Objective: To assess the rates and predictors of traversing steps essential to good medical care for chronic migraine, including: (1) medical consultation, (2) accurate diagnosis, and (3) minimal pharmacologic treatment. Candidate predictors included socioeconomic, demographic, and headache-specific variables.
Background: Previous research has established that barriers to effective management for episodic migraine include the absence of health insurance, lack of appropriate medical consultation, failure to receive an accurate diagnosis, and not being offered a regimen with acute and preventive treatments.
Methods/design: The Chronic Migraine Epidemiology and Outcomes (CaMEO) Study, a longitudinal web-based panel study of migraine, included a cross-sectional module focused on patterns of and barriers to medical care. Participants eligible for this analysis met the study criteria for chronic migraine, had evidence of headache-related disability, and provided data on health insurance status. The main outcomes in the current analysis included the proportion of respondents who sought consultation for headache with a designated healthcare professional, self-reported receiving a diagnosis of chronic or transformed migraine, and received minimal pharmacologic treatment for headache with a focus on prescribed acute and preventive treatments.
Results: In the CaMEO Study, 80,783 respondents provided study data, 16,789 (20.8% of respondents) met criteria for migraine, and 1476 (8.8% of those with migraine) met chronic migraine criteria. In total, 1254 participants (85.0% of those with chronic migraine) met inclusion criteria for this analysis. Of those, 512 respondents (40.8%) reported currently consulting with a healthcare professional for headache. Odds of consulting increased with increasing age (OR 1.02; 95% CI 1.01-1.03), body mass index (BMI) (OR 1.01; 95% CI 1.00-1.03), migraine-related disability (OR 1.02; 95% CI 1.00-1.04), and migraine severity (OR 1.16; 95% CI 1.11-1.22) and presence of health insurance (OR 4.61; 95% CI 3.05-6.96). Among those consulting a healthcare professional, 126 (24.6%) received an accurate diagnosis and 56 of those with a correct diagnosis (44.4%) received both acute and preventive pharmacologic treatments; odds of a CM diagnosis were higher for women (OR 1.93; 95% CI 1.03-3.61), those with greater migraine severity (OR 1.25; 95% CI 1.14-1.37), and those currently consulting a specialist (OR 2.38; 95% CI 1.54-3.69). No predictors of receiving appropriate treatment were identified among those currently consulting. Among our sample of people with chronic migraine, only 56 (4.5%) individuals successfully traversed the series of 3 barriers to successful chronic migraine care (ie, consulted a healthcare professional for migraine, received an accurate diagnosis, and were prescribed minimal acute and preventive pharmacologic treatments).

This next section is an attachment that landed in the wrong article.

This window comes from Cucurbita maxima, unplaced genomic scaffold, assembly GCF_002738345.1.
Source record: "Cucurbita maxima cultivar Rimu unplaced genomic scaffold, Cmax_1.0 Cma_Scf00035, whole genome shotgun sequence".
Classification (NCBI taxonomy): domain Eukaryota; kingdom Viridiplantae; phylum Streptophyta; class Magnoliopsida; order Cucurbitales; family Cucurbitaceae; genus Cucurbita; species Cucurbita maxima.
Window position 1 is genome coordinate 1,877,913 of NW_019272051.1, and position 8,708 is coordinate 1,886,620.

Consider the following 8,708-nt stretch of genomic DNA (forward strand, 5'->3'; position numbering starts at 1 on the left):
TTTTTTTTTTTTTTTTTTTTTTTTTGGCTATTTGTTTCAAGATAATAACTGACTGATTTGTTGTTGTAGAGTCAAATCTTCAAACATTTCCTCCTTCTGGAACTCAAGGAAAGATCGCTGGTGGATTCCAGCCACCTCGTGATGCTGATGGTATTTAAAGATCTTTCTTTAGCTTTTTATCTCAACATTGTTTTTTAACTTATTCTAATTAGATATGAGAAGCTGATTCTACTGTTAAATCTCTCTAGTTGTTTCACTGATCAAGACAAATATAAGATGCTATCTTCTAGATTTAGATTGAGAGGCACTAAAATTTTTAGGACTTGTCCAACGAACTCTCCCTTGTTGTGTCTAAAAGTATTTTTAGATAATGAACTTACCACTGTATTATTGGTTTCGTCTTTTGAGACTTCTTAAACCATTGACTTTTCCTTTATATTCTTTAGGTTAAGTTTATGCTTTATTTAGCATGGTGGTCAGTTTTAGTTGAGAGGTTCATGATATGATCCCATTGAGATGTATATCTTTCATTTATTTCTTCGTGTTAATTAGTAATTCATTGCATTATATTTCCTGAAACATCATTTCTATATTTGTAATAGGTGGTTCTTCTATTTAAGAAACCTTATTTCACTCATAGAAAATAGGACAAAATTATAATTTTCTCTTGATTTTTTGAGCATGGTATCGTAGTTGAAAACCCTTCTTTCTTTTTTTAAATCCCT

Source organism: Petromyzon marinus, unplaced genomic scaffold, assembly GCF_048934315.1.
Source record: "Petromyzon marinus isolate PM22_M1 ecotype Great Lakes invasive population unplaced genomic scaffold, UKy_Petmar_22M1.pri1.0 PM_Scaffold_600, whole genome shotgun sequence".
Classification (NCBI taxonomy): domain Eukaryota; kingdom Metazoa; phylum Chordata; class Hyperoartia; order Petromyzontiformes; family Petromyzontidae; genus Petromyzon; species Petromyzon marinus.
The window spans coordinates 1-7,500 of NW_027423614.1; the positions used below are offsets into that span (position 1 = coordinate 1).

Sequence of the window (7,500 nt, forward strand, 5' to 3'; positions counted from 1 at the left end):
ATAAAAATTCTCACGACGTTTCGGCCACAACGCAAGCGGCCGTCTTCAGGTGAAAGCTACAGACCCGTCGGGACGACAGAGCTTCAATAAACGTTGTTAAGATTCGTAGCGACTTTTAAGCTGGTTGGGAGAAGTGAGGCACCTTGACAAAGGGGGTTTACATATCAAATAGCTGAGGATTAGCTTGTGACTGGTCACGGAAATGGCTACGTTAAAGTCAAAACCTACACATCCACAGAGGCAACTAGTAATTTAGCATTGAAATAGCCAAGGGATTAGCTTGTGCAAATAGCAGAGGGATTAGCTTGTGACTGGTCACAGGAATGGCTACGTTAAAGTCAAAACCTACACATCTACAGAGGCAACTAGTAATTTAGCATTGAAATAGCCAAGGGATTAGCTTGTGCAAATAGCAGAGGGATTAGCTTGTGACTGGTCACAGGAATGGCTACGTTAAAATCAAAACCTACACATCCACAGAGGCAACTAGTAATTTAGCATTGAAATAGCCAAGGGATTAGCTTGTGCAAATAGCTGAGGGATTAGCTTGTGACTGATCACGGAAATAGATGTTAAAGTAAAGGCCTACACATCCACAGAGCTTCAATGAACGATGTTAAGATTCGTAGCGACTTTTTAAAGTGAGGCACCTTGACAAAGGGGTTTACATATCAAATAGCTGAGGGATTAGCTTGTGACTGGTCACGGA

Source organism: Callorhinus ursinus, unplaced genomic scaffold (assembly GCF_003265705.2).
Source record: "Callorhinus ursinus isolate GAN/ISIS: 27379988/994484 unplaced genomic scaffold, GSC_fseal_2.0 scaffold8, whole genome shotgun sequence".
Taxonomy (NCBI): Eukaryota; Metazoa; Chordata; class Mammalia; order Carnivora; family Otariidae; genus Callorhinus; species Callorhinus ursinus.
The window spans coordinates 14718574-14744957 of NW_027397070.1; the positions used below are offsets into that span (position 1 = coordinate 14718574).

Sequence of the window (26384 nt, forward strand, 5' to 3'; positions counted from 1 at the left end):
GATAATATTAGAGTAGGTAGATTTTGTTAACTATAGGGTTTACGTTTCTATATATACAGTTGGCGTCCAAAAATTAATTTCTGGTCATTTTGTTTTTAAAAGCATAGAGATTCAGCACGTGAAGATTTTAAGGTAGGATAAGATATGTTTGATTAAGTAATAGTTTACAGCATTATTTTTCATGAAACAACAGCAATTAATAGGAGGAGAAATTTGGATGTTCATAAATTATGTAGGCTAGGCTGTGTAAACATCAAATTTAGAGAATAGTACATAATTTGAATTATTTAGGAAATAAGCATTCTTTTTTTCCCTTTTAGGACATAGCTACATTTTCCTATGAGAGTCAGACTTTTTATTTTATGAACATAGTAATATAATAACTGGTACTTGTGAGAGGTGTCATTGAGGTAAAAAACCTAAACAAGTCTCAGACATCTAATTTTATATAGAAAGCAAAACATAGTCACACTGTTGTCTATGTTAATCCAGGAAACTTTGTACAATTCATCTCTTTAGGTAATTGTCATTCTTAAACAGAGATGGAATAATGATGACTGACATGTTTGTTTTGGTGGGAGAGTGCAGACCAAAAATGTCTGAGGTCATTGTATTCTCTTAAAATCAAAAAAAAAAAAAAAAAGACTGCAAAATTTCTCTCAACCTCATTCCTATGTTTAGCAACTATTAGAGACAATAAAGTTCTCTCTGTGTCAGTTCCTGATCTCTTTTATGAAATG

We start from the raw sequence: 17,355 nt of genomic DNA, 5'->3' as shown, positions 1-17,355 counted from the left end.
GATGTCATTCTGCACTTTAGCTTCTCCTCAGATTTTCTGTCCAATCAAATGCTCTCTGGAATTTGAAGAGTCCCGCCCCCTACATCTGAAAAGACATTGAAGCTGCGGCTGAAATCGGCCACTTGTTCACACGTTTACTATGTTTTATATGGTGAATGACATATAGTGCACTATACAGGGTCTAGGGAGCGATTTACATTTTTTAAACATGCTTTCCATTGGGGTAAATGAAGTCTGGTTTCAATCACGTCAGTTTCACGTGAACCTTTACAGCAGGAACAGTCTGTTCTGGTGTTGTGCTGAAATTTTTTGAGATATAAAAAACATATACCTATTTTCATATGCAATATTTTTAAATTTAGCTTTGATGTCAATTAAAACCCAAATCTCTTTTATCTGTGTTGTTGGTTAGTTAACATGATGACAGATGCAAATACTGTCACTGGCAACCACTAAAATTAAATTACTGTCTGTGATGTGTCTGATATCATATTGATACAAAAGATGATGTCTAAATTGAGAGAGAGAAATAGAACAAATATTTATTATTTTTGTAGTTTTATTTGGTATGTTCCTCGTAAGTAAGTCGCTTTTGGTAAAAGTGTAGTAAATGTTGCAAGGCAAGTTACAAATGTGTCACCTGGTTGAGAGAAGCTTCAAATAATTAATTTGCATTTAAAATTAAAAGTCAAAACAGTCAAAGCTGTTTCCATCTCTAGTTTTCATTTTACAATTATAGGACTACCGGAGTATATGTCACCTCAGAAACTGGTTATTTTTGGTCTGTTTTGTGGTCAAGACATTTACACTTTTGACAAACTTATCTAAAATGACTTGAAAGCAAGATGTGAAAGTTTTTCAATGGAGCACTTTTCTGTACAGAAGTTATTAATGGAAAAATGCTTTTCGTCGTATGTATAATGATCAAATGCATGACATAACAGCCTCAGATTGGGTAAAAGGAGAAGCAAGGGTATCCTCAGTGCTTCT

Conclusion: Our findings suggest that <5% of persons with chronic migraine traversed 3 barriers to receiving care for headache (consultation, diagnosis, and treatment), representing a large unmet need for improving care in this population. Predictors of consulting a healthcare professional included age, having health insurance, greater migraine-related disability, and greater migraine symptom severity. Among those consulting, predictors of an appropriate diagnosis included consulting a specialist, female sex, and greater migraine severity. Public health efforts are needed to improve outcomes for patients with chronic migraine by a range of interventions and educational efforts aimed at improving consultation rates, diagnostic accuracy, and adherence to minimal pharmacologic treatment.
Keywords: acute medication; barrier to care; chronic migraine; headache-related disability; migraine; preventive medication.
© 2016 The Authors Headache published by Wiley Periodicals, Inc. on behalf of American Headache Society.